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How Did WeWork’s Adam Neumann Build a $47 Billion Company?
Nine years ago, Adam Neumann discovered he could make office spaces fun and charge extra for the “community.” How did he build WeWork into a $47 billion company? Not by sharing.
bizarre  coworking  cults  corporate.cults 
4 days ago by po
Behind the Bastards | Stuff Media
From Hitler’s love of young adult fiction to Saddam Hussein's shameful romance novels, this podcast sheds new, weird light on history's monsters.
podcasts  crime  fraud  scams  grifters  grift  bizarre 
9 weeks ago by po
It Could Happen Here Robert Evans podcast - AR15.COM
Firearm Discussion and Resources from AR-15, AK-47, Handguns and more! Buy, Sell, and Trade your Firearms and Gear.
bizarre  liberals  firearms 
9 weeks ago by po
Midnight Oil “Beds are Burning” official video
This is the video I’ve been trying to find of the guy dancing without moving his feet
80s  music  video  dancing  weird  funny  bizarre  petergarrett 
10 weeks ago by wqoq
The Time Napoleon Was Attacked by Rabbits | Mental Floss
Berthier arranged an outdoor luncheon, invited some of the military’s biggest brass, and collected a colony of rabbits. Some say Berthier took in hundreds of bunnies, while others claim he collected as many as 3000. Regardless, there were a lot of rabbits, and Berthier’s men caged them all along the fringes of a grassy field. When Napoleon started to prowl—accompanied by beaters and gun-bearers—the rabbits were released from their cages. The hunt was on.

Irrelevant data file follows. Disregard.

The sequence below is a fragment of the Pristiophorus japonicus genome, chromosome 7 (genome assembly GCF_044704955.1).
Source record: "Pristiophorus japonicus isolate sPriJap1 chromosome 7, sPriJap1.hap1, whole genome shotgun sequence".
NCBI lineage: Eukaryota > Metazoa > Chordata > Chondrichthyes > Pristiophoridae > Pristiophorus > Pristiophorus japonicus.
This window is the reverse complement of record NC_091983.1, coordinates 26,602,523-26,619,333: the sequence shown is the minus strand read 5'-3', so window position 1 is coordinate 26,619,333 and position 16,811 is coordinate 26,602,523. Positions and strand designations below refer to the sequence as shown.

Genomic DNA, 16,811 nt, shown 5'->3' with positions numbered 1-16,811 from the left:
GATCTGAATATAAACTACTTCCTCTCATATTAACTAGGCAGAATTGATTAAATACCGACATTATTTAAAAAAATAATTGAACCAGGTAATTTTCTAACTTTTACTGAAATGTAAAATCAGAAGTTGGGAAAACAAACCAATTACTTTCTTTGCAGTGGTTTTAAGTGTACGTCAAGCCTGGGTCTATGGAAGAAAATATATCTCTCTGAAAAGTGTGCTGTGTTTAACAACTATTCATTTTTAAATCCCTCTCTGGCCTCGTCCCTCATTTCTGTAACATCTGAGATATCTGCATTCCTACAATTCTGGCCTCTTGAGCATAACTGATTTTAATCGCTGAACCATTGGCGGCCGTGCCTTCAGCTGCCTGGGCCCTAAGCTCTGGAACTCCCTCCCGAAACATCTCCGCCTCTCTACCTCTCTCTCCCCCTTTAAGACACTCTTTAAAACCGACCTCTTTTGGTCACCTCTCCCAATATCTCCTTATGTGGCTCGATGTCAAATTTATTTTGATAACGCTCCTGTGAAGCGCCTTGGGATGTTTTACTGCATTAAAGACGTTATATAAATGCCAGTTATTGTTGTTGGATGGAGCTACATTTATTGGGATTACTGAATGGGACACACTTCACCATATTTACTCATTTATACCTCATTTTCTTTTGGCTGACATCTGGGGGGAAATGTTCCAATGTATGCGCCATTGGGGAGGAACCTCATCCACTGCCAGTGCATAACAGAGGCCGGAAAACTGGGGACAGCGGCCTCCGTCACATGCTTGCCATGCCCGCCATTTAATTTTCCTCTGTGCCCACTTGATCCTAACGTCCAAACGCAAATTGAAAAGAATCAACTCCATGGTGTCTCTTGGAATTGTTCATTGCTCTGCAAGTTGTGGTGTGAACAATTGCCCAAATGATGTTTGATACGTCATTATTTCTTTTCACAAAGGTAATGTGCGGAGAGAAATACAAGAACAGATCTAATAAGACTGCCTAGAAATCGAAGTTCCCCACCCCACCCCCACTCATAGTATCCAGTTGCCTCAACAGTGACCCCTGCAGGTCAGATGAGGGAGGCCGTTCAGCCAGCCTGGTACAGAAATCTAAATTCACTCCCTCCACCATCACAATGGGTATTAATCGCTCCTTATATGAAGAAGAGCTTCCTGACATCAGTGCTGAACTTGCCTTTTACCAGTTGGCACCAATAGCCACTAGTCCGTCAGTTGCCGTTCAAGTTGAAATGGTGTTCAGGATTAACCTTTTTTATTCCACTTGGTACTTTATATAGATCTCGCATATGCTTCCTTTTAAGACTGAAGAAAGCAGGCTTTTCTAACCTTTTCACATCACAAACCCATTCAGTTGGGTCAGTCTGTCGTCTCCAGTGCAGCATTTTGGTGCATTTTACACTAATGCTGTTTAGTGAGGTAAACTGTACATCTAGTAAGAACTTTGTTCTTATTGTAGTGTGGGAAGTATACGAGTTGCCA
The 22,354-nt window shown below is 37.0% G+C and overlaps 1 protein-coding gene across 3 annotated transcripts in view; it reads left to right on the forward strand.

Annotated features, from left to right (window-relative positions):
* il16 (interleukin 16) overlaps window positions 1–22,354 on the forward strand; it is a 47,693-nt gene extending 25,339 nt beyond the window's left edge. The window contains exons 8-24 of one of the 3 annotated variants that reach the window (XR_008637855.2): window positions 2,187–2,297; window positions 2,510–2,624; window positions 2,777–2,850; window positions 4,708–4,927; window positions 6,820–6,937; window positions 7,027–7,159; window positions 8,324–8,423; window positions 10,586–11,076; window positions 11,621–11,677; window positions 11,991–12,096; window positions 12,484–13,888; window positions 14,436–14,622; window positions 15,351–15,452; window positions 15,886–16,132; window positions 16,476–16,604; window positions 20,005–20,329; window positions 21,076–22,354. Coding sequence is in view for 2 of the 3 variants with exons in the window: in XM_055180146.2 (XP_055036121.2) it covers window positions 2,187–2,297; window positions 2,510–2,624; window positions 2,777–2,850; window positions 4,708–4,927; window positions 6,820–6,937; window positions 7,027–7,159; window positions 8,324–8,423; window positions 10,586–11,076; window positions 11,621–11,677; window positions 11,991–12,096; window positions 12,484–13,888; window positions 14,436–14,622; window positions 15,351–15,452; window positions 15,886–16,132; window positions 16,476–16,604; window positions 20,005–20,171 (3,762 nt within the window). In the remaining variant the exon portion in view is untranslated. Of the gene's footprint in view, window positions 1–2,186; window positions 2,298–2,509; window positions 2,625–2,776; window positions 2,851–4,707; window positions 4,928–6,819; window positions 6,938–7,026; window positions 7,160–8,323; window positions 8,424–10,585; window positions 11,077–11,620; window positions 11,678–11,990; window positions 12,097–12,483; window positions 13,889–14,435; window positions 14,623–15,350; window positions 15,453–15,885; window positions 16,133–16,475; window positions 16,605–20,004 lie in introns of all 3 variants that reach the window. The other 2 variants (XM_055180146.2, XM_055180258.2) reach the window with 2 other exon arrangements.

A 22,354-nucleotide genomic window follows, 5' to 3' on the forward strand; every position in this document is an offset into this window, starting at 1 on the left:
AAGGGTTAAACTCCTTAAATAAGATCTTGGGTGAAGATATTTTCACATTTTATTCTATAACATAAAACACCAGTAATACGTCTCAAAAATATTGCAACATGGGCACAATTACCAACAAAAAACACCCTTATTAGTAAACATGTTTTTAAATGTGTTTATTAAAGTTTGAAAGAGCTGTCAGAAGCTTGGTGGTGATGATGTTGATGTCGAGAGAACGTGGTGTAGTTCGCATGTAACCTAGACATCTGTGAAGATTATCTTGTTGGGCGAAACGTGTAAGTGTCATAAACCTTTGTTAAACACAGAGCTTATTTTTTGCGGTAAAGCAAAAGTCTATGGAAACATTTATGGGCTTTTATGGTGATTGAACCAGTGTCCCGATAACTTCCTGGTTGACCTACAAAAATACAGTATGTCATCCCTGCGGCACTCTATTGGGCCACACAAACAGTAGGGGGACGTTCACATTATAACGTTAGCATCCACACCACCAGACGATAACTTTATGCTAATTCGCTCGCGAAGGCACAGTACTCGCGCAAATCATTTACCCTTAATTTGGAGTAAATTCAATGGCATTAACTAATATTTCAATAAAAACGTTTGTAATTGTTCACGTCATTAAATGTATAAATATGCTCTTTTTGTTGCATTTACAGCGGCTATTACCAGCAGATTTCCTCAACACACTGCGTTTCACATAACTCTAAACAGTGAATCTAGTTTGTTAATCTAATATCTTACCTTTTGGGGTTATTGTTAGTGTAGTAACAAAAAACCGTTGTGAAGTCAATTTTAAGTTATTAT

But something strange happened. The rabbits didn’t scurry in fright. Instead, they bounded toward Napoleon and his men. Hundreds of fuzzy bunnies gunned it for the world’s most powerful man.

Napoleon’s party had a good laugh at first. But as the onslaught continued, their concern grew. The sea of long-ears was storming Napoleon quicker than revolutionaries had stormed the Bastille. The rabbits allegedly swarmed the emperor’s legs and started climbing up his jacket. Napoleon tried shooing them with his riding crop, as his men grabbed sticks and tried chasing them. The coachmen cracked their bullwhips to scare the siege. But it kept coming.

Napoleon retreated, fleeing to his carriage. But it didn’t stop. According to historian David Chandler, “with a finer understanding of Napoleonic strategy than most of his generals, the rabbit horde divided into two wings and poured around the flanks of the party and headed for the imperial coach.” The flood of bunnies continued—some reportedly leapt into the carriage.

The attack ceased only as the coach rolled away. The man who was dominating Europe was no match for a battle with bunnies.

It was Berthier’s fault. Rather than trapping wild hares, his men had bought tame rabbits from local farmers. As a result, the rabbits didn’t see Napoleon as a fearsome hunter. They saw him as a waiter bringing out the day’s food. To them, the emperor was effectively a giant head of lettuce.
history  animal  war  bizarre  +++++ 
december 2018 by jonippolito

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